As the country faces the possibility of a fractured mandate after the 2014 general elections, Planning Commission Deputy Chairman Montek Singh Ahluwalia is of the view that in an era of coalition governments, special steps are needed to build consensus around policies or else, India will not be able to grow at its full potential.
Talking to Business Standard recently, Ahluwalia said precisely because of this reason, the 12th Five-Year Plan, for the first time, projected three growth scenarios over the five years, instead of having one consistent target. The scenarios are of an average growth of eight per cent over the five-year Plan period, 6-6.5 per cent and 5-5.5 per cent.
"Many people think we have moved into a period when no single party will get a clean mandate. I am not an expert on voting behaviour, but if the result is coalition governments, then special steps are needed to build a consensus around sensible policies," Ahluwalia said. His comments assume significance in the likelihood of a fractured mandate in the coming general elections.
By the time the mid-term appraisal of the 12th Plan (2012-13 to 2016-17) gets over, a new government will be at the Centre, hence the onus will be on it to implement that, he added.
Ahluwalia also said achieving an average annual growth rate of eight per cent over the Plan period might not be possible unless there was a strong growth in the last two years of the Plan period as growth rate had been lower than expected in the first two years. "It’s quite clear that in the first two years, the growth rate is low, and so in all probability, getting to our target of an average eight percent in the five-year period may not be possible. But we should put the economy on the eight per cent path by the end of the Plan period."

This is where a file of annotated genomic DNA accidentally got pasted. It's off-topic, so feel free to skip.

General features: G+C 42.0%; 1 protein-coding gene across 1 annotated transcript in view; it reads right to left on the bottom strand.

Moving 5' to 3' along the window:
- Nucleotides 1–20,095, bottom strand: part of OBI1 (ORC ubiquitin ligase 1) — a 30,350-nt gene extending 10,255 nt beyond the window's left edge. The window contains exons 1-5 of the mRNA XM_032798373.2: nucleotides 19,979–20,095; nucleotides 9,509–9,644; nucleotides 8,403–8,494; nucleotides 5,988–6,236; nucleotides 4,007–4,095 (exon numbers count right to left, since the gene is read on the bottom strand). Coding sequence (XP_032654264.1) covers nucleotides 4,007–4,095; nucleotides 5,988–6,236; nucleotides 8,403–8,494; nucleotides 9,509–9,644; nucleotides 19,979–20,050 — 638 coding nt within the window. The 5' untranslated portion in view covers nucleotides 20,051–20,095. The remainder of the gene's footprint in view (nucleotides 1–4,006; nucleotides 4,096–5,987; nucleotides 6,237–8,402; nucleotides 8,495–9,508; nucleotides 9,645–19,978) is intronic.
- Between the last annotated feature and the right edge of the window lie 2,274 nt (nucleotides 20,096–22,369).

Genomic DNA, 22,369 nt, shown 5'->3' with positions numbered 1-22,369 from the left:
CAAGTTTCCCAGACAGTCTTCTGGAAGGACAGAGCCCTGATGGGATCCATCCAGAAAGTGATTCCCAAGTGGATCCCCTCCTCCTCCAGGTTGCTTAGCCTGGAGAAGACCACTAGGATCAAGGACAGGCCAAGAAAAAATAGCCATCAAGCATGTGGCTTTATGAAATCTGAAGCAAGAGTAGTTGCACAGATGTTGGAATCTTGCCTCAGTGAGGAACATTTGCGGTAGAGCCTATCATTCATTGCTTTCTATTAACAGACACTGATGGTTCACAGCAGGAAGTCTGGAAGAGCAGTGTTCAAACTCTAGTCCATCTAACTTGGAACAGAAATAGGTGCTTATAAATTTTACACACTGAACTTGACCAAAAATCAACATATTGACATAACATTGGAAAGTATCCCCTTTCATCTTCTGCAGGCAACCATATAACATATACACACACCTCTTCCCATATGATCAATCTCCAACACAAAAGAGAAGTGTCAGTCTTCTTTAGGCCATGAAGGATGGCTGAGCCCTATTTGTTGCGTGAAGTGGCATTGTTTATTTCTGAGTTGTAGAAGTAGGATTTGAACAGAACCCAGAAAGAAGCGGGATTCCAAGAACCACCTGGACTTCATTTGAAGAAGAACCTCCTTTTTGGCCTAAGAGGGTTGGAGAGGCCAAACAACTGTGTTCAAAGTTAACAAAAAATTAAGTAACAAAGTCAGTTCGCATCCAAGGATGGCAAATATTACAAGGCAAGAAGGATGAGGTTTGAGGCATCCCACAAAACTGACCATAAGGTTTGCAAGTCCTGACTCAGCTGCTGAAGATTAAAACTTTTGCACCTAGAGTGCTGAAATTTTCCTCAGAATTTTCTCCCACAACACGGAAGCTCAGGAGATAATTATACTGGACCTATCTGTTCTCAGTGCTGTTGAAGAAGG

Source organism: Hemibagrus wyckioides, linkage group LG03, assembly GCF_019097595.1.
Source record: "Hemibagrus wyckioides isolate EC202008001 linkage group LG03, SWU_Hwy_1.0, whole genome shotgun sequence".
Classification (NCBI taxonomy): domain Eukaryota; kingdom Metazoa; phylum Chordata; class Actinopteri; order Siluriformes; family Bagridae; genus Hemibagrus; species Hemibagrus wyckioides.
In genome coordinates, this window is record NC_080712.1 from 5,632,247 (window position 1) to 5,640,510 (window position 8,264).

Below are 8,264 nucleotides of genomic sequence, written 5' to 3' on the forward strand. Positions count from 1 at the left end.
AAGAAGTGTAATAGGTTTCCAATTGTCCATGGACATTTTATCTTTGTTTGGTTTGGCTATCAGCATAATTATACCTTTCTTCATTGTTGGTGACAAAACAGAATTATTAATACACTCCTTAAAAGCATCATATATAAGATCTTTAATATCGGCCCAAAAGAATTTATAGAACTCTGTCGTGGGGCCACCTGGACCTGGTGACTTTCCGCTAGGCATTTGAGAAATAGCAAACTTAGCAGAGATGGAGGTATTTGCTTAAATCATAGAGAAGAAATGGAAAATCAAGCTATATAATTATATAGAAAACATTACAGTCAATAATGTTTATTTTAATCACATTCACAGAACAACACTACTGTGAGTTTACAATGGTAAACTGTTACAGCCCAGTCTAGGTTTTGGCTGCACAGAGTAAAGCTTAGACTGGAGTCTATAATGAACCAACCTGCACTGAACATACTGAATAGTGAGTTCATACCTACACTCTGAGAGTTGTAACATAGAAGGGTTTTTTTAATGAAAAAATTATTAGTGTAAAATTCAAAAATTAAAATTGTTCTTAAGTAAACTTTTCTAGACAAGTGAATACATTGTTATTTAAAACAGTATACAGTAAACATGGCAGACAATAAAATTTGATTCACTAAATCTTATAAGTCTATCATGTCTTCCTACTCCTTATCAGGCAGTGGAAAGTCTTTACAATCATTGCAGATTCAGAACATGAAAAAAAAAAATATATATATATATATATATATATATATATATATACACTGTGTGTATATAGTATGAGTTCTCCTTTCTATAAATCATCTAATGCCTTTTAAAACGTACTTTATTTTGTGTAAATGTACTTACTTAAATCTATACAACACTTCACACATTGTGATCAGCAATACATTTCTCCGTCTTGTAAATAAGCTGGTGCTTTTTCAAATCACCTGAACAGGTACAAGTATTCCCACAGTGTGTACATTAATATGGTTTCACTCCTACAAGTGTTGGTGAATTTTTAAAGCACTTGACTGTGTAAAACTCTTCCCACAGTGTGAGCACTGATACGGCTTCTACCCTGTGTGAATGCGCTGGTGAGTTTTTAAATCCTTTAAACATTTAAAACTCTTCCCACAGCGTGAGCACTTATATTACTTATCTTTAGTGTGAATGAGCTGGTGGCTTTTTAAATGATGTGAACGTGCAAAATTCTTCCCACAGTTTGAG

On the expected challenges for the commission while finalising the Plan performance in the mid-term, Ahluwalia said demand for power would be lower than projected, but coal production targets should not be lowered because the 12th Plan assumed that demand would outstrip supply, leading to larger coal imports.
"I can assure you that if the policies recommended by the Planning Commission in the 12th Plan are implemented, we will get back to eight per cent. But if the right policies are not followed, we must accept a poorer outcome."